50 Years After the March On Washington: The Economic Impacts of Education

Over the past 50 years, we've seen substantive improvements in high school graduation rates and college graduation rates for African Americans. But, African Americans' educational progress has not translated into equivalent economic progress. African Americans still do not receive equitable economic benefits on par with their education compared to white Americans.

Since the March on Washington, the number of African Americans over the age of 25 with a high school diploma has more than tripled. At this rate, African Americans' high school graduation rate will be equal to whites in the next five years.

But de facto segregation in the nation's schools remains. African American students are more likely to attend the poorest-performing schools with disproportionately impoverished student bodies. And 90 percent of de facto segregated schools experience concentrated poverty.


Source: U.S. Census Bureau, Education of the American Population (2012)

Despite these challenges, African Americans are advancing to college at ever-increasing rates. Since the 1960s, African American university graduation rates have quadrupled. In 1960, the Black graduation rate was 43 percent of the white graduation rate -- today it is more than 60 percent. But, even if this trend continues Black graduation rates in the United States will not be equal to white graduation rates until 2087.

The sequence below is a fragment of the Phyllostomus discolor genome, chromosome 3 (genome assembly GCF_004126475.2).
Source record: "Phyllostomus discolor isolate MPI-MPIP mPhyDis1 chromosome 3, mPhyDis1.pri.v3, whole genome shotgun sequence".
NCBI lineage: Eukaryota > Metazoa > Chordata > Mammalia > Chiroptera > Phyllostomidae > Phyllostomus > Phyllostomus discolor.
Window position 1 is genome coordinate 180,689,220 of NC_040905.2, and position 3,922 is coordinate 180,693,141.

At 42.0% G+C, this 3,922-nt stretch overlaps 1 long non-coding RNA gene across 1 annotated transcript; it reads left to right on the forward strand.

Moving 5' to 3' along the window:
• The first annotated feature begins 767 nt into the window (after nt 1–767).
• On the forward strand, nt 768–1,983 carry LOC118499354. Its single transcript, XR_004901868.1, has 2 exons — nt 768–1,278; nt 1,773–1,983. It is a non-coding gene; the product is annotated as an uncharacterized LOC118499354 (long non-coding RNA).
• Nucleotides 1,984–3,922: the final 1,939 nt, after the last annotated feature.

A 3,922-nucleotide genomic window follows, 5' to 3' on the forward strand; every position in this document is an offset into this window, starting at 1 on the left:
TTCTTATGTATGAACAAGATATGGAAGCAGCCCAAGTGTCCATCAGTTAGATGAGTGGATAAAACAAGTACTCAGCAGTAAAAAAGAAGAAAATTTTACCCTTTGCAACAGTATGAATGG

Source: U.S. Census Bureau, Education of the American Population (2012)

And one of the most troubling aspects of higher education inequality is its economic dimension. A recent paper by Demos found that African Americans are 15 percent more likely to incur debt when obtaining higher education and 15 percent more likely to carry more debt on average. As a consequence, higher education debt is disproportionately weakening African Americans' retirement savings and household equity, key sources of wealth.


Source: Bureau of Labor Statistics, Current Population Survey (2012)

Also, regardless of educational attainment, according to the IES, African Americans earn less than whites and are more likely to be unemployed.

So while education is integral to strengthening African Americans' economic position. We still have much progress to make as education alone cannot bridge racial economic inequality.

This blog is the second entry in the series "50 Years after the March on Washington." To see the first blog on income and wages click here. Stay tuned for next post in the series, which will discuss the racial wealth divide in the United States.

Isabella Bronstein contributed to this series.